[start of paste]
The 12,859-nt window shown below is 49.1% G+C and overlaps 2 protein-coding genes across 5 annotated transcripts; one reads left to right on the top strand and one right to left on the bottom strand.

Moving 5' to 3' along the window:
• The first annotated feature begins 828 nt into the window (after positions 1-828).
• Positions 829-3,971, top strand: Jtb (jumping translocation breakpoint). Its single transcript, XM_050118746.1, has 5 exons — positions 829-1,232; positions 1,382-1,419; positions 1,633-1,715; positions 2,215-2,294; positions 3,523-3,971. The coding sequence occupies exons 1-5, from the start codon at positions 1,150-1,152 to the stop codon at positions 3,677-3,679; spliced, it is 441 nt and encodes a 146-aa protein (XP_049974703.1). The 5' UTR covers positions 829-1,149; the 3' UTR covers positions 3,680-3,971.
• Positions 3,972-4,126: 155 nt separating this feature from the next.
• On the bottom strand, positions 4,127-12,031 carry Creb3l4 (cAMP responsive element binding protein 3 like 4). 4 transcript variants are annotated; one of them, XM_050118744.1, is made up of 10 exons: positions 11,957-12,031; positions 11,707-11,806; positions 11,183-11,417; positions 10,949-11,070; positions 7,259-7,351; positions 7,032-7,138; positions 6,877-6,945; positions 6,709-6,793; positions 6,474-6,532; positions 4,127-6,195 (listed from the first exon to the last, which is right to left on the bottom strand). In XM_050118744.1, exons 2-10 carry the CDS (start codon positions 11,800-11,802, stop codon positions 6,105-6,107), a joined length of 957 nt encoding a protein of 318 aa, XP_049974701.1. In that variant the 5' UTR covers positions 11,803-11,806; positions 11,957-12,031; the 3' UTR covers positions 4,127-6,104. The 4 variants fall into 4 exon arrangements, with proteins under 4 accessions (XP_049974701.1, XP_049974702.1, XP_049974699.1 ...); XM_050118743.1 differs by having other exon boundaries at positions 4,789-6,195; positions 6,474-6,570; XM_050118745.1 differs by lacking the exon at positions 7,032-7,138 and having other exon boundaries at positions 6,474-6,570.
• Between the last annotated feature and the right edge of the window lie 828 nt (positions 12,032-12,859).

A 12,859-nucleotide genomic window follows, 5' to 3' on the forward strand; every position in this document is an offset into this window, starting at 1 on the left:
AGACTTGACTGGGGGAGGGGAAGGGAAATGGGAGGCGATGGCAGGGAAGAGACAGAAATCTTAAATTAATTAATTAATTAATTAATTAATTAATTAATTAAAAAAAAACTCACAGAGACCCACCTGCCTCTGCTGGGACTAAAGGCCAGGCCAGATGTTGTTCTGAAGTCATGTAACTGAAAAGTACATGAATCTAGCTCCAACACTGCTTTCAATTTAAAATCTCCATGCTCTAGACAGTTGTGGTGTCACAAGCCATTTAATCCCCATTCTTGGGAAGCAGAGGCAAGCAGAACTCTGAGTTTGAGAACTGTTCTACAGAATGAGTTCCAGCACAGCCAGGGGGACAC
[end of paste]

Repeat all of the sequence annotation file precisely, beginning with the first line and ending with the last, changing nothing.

The 12,859-nt window shown below is 49.1% G+C and overlaps 2 protein-coding genes across 5 annotated transcripts; one reads left to right on the top strand and one right to left on the bottom strand.

Moving 5' to 3' along the window:
• The first annotated feature begins 828 nt into the window (after positions 1-828).
• Positions 829-3,971, top strand: Jtb (jumping translocation breakpoint). Its single transcript, XM_050118746.1, has 5 exons — positions 829-1,232; positions 1,382-1,419; positions 1,633-1,715; positions 2,215-2,294; positions 3,523-3,971. The coding sequence occupies exons 1-5, from the start codon at positions 1,150-1,152 to the stop codon at positions 3,677-3,679; spliced, it is 441 nt and encodes a 146-aa protein (XP_049974703.1). The 5' UTR covers positions 829-1,149; the 3' UTR covers positions 3,680-3,971.
• Positions 3,972-4,126: 155 nt separating this feature from the next.
• On the bottom strand, positions 4,127-12,031 carry Creb3l4 (cAMP responsive element binding protein 3 like 4). 4 transcript variants are annotated; one of them, XM_050118744.1, is made up of 10 exons: positions 11,957-12,031; positions 11,707-11,806; positions 11,183-11,417; positions 10,949-11,070; positions 7,259-7,351; positions 7,032-7,138; positions 6,877-6,945; positions 6,709-6,793; positions 6,474-6,532; positions 4,127-6,195 (listed from the first exon to the last, which is right to left on the bottom strand). In XM_050118744.1, exons 2-10 carry the CDS (start codon positions 11,800-11,802, stop codon positions 6,105-6,107), a joined length of 957 nt encoding a protein of 318 aa, XP_049974701.1. In that variant the 5' UTR covers positions 11,803-11,806; positions 11,957-12,031; the 3' UTR covers positions 4,127-6,104. The 4 variants fall into 4 exon arrangements, with proteins under 4 accessions (XP_049974701.1, XP_049974702.1, XP_049974699.1 ...); XM_050118743.1 differs by having other exon boundaries at positions 4,789-6,195; positions 6,474-6,570; XM_050118745.1 differs by lacking the exon at positions 7,032-7,138 and having other exon boundaries at positions 6,474-6,570.
• Between the last annotated feature and the right edge of the window lie 828 nt (positions 12,032-12,859).

A 12,859-nucleotide genomic window follows, 5' to 3' on the forward strand; every position in this document is an offset into this window, starting at 1 on the left:
AGACTTGACTGGGGGAGGGGAAGGGAAATGGGAGGCGATGGCAGGGAAGAGACAGAAATCTTAAATTAATTAATTAATTAATTAATTAATTAATTAATTAAAAAAAAACTCACAGAGACCCACCTGCCTCTGCTGGGACTAAAGGCCAGGCCAGATGTTGTTCTGAAGTCATGTAACTGAAAAGTACATGAATCTAGCTCCAACACTGCTTTCAATTTAAAATCTCCATGCTCTAGACAGTTGTGGTGTCACAAGCCATTTAATCCCCATTCTTGGGAAGCAGAGGCAAGCAGAACTCTGAGTTTGAGAACTGTTCTACAGAATGAGTTCCAGCACAGCCAGGGGGACAC